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Other Names: Bichon Havanais, Cuban Bichon
The Havanese is part of the Bichon family, they originate from Havana, Cuba, where they now have the recognition of the National Dog of Cuba.
Appearance: The Havanese has a small, sturdy frame, slightly longer than tall, covered in a long wavy or curly hair. The tail is carried curled over his back. The eyes are dark and oval shaped. The ears are set high and fold over and are covered in long fur.
Coat: The Havanese has a unique long, double coat that is wavy and soft, with the outer coat a bit coarser but still soft to touch. Colours: black, brown, white, gold, gray, or a mixture of colours. This Breed does not routinely shed its fur so are less likely to cause allergic responses than many other breeds, but no dog can truly be said to be non-allergenic.
Weight: 3-6 Kg
Height: 9-12 inches
Average Lifespan: 14 to 15 years
Temperament: The Havanese is a friendly, affectionate and clever breed making a wonderful member of the household, forming strong family bonds and winning everyone’s heart. They are loyal and become very attached to their owner,a nd so need lots of human companionship. This is not a dog who should be left alone for very long.
Havanese have a gentle temperament and are easy to train. Intelligent and sensitive, this dog does not like to be shouted at or treated harshly. Training should be of a quiet and calm nature to obtain positive results. Their intelligence makes them quick learners and will delight their owner by performing all manner of tricks.
The Havanese is a very playful dog that enjoys a walk but can get enough exercise from playing in the garden. Care should be taken during the winter months as, having been bred on the tropical island of Cuba, the Havanese is definitely a warm weather dog. Although this breed has that beautiful long coat, the fur’s composition is not suited to providing warmth. The purpose of the fur is to provide shade from the hot sun.
Many owners keep the coat of this little dog clipped as, if kept long, the Havanese is a relatively high-maintenance dog in the grooming sense, requiring daily brushing. The coat should be brushed or combed in layers from the skin outward to prevent tangles. In winter and in dry climates, a light oil or coat dressing prevents static buildup and split hairs from occuring. The coat must be free of mats before bathing. Eyes and ears should be checked regularly to prevent infection. Havanese are prone to tear-staining around the eyes, which should be cleaned daily using a warm wet wash cloth.
Unless you’re highly motivated and skilled, you’re probably better off with a professional groomer. Owners can learn to groom their dogs, but it takes a dedicated person to keep this breed’s coat in good shape.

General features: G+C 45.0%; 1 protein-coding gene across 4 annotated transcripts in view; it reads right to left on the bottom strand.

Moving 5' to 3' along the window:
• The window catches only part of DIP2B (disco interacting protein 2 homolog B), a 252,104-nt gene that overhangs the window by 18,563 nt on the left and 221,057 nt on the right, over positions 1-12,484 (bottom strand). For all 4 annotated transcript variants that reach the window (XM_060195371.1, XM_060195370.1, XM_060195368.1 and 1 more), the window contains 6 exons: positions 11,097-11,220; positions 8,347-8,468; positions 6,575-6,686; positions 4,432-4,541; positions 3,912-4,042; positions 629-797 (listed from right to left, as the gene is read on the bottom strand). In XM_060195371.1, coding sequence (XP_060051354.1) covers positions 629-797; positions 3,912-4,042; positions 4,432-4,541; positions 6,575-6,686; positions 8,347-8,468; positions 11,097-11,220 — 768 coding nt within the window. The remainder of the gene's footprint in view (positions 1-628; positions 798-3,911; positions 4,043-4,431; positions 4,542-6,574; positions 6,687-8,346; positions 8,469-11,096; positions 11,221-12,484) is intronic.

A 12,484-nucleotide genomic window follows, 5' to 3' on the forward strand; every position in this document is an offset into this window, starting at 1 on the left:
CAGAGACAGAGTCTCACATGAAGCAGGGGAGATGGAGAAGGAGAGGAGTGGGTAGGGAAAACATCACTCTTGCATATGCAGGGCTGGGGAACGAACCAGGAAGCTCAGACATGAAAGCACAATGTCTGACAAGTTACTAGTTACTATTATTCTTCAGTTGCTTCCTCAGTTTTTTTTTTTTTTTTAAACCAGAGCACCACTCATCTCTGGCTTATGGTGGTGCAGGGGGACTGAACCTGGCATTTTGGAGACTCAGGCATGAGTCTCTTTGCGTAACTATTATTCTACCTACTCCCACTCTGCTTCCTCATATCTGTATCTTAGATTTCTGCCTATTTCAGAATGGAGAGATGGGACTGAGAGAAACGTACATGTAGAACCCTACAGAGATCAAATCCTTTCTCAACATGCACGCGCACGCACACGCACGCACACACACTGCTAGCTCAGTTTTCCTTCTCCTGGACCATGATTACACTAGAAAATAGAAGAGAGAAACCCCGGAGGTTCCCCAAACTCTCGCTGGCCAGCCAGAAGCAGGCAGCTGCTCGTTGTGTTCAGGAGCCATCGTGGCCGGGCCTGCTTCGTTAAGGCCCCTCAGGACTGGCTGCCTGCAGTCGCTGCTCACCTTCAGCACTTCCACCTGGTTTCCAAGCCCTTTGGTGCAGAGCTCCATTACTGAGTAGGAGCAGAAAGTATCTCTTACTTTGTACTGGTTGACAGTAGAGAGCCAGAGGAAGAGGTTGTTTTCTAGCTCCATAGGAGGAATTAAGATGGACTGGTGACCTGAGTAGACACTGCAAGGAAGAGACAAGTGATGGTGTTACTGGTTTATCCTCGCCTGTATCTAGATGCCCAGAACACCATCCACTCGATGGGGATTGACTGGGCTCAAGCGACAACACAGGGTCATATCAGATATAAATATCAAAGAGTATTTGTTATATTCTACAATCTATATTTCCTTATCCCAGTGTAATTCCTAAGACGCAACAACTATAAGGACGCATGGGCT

Havanese Health Issues
Cataracts is the opacity of the lens. Inherited cataracts can often appear in young dogs, in most cases a veterinarian or veterinary ophthalmologist will have to make this diagnosis; owners are often unaware of small focal cataracts. There are also late onset cataracts that may not show up until middle or older age. Cataracts may develop because of an inherited defect, with age, or secondary to inflammation, trauma, diabetes, or retinal degenerations.
Cherry eye is the term used to refer to canine nictitans gland prolapse, a common eye condition in various dog breeds where the gland of the third eyelid prolapses and becomes visible. This condition usually must be corrected, mostly through surgery.
Luxating Patella/Slipping knee joints (also referred to as luxating patellas, slipped stifles) are a common problem in small breeds. In this condition, the kneecap slips out of its groove and moves against the thighbone (femur) instead of along its natural groove. Although this has been found to be a heritable condition, small, active breeds are likely to aggravate it through the course of their natural activities (jumping up and down) around taller objects such as furniture.
Legg-Calve-Perthes disease : affects the hip joints of young dogs when the ball portion of the joint begins to die because of a poor blood supply. If your puppy begins to limp between the ages of 5 and 12 months, have your vet do an X-ray to check for LCP.
A liver shunt occurs when the dog’s blood vessels are malformed, allowing some blood to bypass the liver as it circulates the body. Without a pass through the liver, the blood will not be cleaned of toxins like ammonia. The dog may become disoriented and show weakness and poor balance. He or she may become blind, have seizures, or drop into a coma. His or her kidneys may begin to shut down. A special diet can cut down on the amount of ammonia that builds up in the blood, but the definitive cure for a liver shunt is surgery.
The Havanese is part of the Bichon family. Other members of this family are; the Bichon Frise, Coton de Tulear, Bolognese, Maltese, Bolonka and Lowchen. They are often called the Cuban Bichon, because they are from Cuba. The Havanese is the only dog native to Cuba, the breed probably made its way there hundreds of years ago via trade ships from the Canary Islands. By the 18th century, the Havanese was a major fixture in aristocratic homes across Cuba.
Following the Cuban Revolution in 1959, escaping exiles brought their Havanese dogs to the United States, and eleven dogs were used to rebuild the breed in America.